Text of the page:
These stories paint a picture of the expert medical care and excellent experience we provide to our patients and their families.
Although the value of screening mammograms for women in their 40s has been debated, there is no doubt that mammograms save lives. Just ask Josephine Chung.
Sooner is better than later for detecting breast cancer. Many statistics support this, but Tami Strantz of Cambridge, Minnesota, knows firsthand how important early detection is.
Shortly after losing her husband to cancer, Lavaan Stutzman found herself in a fight against breast cancer. She was in a clinical trial at Piper Breast Center that led to a new standard for breast cancer care.
When diagnosed with early-stage breast cancer, Sue Gregerson decided to lead as healthy a lifestyle as possible. She shares how LiveWell Fitness Center's Take Action program helped her succeed.
During a self-exam four years ago she discovered a lump in her breast, which turned out to be breast cancer. At the time she was 42 years old, a busy mother from River Falls with two young children.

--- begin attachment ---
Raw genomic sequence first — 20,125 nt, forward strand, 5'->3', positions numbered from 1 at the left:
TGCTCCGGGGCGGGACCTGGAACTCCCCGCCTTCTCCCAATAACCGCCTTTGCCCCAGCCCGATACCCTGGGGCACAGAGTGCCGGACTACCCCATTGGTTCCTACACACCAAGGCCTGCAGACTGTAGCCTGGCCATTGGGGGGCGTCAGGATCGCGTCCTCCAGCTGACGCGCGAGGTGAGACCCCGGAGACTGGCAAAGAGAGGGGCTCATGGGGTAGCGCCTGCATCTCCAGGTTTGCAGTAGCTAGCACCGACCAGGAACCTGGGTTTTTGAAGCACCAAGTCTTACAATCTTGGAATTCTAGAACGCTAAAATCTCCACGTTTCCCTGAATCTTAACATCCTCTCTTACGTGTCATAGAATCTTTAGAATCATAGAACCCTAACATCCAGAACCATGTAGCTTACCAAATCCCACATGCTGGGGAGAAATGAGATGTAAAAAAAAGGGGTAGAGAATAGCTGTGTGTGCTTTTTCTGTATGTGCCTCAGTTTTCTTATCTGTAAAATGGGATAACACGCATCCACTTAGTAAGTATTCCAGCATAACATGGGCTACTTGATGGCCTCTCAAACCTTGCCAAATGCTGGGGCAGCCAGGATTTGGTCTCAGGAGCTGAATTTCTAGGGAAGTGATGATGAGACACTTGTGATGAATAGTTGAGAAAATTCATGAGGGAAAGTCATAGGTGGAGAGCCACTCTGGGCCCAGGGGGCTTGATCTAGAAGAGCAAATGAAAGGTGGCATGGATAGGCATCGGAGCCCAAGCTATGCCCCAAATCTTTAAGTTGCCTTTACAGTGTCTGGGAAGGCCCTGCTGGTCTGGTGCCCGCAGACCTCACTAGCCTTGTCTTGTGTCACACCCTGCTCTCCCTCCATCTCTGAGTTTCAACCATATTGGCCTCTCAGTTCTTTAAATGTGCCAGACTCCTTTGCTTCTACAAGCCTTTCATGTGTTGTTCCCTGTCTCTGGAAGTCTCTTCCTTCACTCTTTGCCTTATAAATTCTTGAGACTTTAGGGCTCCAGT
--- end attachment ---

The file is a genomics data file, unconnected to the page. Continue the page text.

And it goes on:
Karen Sonnenberg had no worries when she scheduled a colonoscopy last March. But this time, her doctor found a polyp. A few days later, she learned it was cancer. That was a shock. "I have no cancer history at all in my family," she said.
In 1999, Ruth Edstrom got the news that changed her life. She had stage 4 colon cancer. Today she says, "The most important thing is for people to go get screened."
Rick Meyer beat esophageal cancer with the treatment and care he received at Virginia Piper Cancer Institute®. He was one of the first patients in Minnesota to have robot-assisted surgery for cancer from the esophagus.
Firefighter Harley Bradley had not been afraid when he was treated for prostate cancer. But things were different the second time around when diagnosed with non-Hodgkin's lymphoma.
Jeanne Karnowski feared abnormal menstrual pains were a sign of cancer. She asked her gynecologist to test her. Early diagnosis led to early treatment, and now she's cancer-free.
Janice Roohan, an ovarian cancer survivor, enjoys everyday moments. Roohan was diagnosed with cancer and received most of her treatment at the District One Cancer Center.
When Robert Jensen, MD, found out he had prostate cancer, he chose to have robotic surgery. Now he continues to enjoy spending time with his grandson.
Two years ago Neal Prochnow discovered he has an aggressive form of prostate cancer. He needed surgery and had a robotic procedure.